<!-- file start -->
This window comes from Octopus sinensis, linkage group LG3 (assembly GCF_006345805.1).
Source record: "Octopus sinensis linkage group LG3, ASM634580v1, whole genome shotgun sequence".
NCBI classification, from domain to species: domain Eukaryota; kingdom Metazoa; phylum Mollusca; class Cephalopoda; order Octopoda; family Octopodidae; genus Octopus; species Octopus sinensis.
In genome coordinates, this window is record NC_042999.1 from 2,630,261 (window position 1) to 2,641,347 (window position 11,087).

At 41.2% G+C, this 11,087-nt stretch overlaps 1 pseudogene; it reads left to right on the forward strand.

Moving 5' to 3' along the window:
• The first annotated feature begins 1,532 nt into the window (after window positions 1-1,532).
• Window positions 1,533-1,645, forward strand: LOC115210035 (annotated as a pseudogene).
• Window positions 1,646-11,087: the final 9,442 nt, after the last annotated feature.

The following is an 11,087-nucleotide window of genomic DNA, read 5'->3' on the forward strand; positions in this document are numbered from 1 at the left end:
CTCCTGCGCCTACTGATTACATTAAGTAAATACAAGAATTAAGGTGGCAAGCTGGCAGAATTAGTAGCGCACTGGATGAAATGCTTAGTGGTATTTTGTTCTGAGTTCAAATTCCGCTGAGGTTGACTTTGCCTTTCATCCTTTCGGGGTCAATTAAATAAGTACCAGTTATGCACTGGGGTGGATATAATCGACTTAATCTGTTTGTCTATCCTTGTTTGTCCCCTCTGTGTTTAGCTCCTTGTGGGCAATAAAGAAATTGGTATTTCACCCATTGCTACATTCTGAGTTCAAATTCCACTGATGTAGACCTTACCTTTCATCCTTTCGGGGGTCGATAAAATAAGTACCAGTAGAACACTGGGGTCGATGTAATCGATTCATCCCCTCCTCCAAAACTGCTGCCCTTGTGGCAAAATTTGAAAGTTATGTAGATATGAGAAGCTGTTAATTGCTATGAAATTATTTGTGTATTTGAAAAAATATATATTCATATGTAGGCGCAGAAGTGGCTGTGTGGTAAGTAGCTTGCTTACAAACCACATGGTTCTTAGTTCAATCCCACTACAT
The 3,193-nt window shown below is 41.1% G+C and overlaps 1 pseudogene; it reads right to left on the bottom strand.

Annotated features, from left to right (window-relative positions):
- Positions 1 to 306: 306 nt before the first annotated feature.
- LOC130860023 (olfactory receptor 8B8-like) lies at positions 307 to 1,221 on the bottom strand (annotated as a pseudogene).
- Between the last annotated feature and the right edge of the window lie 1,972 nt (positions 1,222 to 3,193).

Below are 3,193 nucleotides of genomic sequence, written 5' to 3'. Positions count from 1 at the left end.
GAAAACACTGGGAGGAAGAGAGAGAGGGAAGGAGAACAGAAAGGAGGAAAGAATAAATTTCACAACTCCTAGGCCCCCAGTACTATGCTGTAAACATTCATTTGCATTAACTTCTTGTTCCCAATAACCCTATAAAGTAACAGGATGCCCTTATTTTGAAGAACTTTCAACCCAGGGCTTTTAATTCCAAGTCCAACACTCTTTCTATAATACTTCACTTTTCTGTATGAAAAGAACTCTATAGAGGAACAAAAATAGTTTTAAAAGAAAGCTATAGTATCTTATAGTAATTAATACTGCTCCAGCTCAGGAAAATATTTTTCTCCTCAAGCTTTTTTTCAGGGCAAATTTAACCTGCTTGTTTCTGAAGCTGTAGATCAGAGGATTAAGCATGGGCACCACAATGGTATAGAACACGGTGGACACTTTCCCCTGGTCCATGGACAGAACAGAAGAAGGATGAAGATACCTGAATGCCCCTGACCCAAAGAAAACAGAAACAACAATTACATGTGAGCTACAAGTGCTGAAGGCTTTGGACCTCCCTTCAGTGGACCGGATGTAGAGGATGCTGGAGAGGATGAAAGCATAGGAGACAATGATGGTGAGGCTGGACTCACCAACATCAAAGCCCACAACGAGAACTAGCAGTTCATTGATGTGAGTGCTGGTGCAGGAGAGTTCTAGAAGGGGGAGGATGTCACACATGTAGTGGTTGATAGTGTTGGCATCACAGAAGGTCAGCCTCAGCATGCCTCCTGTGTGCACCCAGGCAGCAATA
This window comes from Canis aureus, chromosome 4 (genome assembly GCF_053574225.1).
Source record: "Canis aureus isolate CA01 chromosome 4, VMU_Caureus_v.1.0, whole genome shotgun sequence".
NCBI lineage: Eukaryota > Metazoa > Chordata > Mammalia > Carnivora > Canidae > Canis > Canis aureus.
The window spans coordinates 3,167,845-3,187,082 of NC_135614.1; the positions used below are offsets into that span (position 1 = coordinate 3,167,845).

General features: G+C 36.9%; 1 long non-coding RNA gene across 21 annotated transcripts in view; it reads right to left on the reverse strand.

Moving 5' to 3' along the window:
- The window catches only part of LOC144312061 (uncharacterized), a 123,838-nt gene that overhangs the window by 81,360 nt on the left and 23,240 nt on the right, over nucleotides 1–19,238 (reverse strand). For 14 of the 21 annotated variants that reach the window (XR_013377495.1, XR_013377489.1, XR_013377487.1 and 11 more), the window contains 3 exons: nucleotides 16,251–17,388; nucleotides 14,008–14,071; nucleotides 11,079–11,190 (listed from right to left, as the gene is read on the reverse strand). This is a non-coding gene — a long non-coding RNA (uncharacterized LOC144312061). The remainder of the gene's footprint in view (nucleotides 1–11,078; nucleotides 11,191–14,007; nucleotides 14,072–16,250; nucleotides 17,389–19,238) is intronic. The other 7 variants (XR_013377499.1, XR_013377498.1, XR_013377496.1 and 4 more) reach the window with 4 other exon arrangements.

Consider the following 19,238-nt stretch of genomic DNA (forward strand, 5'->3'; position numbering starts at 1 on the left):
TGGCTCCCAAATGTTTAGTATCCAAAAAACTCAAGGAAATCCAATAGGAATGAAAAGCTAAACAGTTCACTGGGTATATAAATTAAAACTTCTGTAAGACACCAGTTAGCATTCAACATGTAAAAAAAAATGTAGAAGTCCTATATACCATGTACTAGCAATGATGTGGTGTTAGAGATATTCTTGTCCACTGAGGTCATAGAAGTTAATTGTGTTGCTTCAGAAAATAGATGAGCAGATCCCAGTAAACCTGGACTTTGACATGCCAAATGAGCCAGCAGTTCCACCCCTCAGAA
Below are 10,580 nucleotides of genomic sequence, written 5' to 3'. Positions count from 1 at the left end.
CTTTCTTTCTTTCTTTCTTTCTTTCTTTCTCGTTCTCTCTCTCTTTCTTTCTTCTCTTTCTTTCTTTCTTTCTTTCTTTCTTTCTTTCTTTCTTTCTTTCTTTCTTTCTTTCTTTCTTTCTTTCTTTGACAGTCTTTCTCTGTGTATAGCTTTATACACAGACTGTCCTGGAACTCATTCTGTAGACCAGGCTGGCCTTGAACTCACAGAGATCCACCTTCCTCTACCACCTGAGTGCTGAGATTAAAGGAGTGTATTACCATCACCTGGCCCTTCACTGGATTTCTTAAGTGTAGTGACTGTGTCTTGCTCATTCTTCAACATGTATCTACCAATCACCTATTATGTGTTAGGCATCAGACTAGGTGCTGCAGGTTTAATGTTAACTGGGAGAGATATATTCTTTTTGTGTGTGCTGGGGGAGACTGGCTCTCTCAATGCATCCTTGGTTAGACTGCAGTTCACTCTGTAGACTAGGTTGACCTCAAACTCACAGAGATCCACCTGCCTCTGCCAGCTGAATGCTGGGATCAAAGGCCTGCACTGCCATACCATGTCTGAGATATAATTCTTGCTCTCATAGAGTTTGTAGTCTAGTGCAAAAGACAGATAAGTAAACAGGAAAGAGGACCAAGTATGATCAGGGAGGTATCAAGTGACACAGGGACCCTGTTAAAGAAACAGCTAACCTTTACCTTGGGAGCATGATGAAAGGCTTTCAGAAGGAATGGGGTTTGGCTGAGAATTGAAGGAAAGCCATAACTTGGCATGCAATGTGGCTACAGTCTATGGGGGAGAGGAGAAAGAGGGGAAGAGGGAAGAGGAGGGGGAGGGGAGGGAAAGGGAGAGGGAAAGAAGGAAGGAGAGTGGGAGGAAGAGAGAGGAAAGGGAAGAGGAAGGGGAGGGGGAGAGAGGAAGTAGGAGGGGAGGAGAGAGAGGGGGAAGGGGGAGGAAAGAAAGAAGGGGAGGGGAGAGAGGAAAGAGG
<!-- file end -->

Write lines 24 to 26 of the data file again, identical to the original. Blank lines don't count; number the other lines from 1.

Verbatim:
Moving 5' to 3' along the window:
- The window catches only part of LOC144312061 (uncharacterized), a 123,838-nt gene that overhangs the window by 81,360 nt on the left and 23,240 nt on the right, over nucleotides 1–19,238 (reverse strand). For 14 of the 21 annotated variants that reach the window (XR_013377495.1, XR_013377489.1, XR_013377487.1 and 11 more), the window contains 3 exons: nucleotides 16,251–17,388; nucleotides 14,008–14,071; nucleotides 11,079–11,190 (listed from right to left, as the gene is read on the reverse strand). This is a non-coding gene — a long non-coding RNA (uncharacterized LOC144312061). The remainder of the gene's footprint in view (nucleotides 1–11,078; nucleotides 11,191–14,007; nucleotides 14,072–16,250; nucleotides 17,389–19,238) is intronic. The other 7 variants (XR_013377499.1, XR_013377498.1, XR_013377496.1 and 4 more) reach the window with 4 other exon arrangements.

Consider the following 19,238-nt stretch of genomic DNA (forward strand, 5'->3'; position numbering starts at 1 on the left):